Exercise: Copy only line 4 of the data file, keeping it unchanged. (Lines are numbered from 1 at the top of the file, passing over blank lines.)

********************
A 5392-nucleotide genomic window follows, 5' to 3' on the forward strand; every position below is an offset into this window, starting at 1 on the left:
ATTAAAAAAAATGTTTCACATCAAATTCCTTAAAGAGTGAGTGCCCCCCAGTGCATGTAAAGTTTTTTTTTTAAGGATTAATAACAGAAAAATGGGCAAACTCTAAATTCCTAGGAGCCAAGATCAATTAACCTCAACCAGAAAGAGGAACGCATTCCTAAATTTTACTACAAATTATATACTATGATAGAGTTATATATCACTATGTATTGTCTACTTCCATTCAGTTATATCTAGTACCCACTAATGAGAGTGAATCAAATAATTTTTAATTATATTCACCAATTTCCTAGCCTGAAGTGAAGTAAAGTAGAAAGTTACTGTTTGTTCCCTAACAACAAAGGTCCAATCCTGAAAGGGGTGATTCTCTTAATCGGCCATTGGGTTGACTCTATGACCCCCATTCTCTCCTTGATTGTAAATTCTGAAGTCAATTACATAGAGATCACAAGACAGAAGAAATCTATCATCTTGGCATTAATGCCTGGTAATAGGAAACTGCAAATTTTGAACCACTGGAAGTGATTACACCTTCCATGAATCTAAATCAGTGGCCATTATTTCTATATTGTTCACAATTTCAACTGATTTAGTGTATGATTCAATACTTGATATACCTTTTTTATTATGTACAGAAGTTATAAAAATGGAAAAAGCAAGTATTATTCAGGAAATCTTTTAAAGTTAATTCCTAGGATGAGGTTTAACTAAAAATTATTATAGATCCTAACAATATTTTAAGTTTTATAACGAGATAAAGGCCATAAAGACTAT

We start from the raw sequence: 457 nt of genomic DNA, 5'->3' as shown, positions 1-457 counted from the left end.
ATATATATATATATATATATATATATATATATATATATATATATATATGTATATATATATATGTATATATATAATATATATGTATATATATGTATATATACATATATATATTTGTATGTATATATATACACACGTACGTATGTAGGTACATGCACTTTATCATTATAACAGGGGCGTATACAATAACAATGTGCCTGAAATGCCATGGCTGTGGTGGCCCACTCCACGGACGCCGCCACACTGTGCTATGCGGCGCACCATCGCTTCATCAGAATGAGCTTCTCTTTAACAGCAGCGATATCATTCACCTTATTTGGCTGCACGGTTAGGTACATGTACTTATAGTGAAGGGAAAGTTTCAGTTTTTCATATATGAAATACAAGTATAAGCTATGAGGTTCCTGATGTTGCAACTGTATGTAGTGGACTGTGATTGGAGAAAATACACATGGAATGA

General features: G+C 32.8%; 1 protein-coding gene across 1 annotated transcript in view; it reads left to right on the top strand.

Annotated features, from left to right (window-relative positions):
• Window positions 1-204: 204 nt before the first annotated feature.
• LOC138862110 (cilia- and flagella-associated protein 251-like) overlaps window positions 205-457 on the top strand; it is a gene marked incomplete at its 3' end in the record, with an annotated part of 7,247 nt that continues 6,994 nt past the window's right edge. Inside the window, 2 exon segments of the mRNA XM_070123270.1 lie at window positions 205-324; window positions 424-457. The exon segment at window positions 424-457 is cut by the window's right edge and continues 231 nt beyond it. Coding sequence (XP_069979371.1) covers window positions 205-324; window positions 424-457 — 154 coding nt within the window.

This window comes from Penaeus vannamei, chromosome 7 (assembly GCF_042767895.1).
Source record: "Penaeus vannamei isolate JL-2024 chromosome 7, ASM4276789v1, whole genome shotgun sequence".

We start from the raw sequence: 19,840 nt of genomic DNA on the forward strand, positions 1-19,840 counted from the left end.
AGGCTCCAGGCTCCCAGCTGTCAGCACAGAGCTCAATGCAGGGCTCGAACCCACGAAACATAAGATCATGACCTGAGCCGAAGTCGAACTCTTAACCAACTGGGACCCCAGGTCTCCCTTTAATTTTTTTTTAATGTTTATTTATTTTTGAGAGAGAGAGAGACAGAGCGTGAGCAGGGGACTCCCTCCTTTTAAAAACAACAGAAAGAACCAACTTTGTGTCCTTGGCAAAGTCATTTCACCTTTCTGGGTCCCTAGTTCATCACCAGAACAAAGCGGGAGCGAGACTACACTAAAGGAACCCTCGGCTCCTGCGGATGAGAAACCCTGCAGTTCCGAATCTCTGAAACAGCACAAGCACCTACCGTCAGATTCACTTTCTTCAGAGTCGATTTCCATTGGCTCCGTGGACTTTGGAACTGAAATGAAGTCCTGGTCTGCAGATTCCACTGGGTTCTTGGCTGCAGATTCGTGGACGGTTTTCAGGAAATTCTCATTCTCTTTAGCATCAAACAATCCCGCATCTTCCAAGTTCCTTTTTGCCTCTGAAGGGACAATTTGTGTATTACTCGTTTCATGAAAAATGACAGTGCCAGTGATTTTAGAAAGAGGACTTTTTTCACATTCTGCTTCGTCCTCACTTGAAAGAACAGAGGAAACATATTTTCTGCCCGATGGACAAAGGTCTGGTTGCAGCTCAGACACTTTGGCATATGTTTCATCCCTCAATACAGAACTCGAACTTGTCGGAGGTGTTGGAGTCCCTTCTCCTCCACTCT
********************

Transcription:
ATATATATATATATATATATATATATATATATATATATATATATATATGTATATATATATATGTATATATATAATATATATGTATATATATGTATATATACATATATATATTTGTATGTATATATATACACACGTACGTATGTAGGTACATGCACTTTATCATTATAACAGGGGCGTATACAATAACAATGTGCCTGAAATGCCATGGCTGTGGTGGCCCACTCCACGGACGCCGCCACACTGTGCTATGCGGCGCACCATCGCTTCATCAGAATGAGCTTCTCTTTAACAGCAGCGATATCATTCACCTTATTTGGCTGCACGGTTAGGTACATGTACTTATAGTGAAGGGAAAGTTTCAGTTTTTCATATATGAAATACAAGTATAAGCTATGAGGTTCCTGATGTTGCAACTGTATGTAGTGGACTGTGATTGGAGAAAATACACATGGAATGA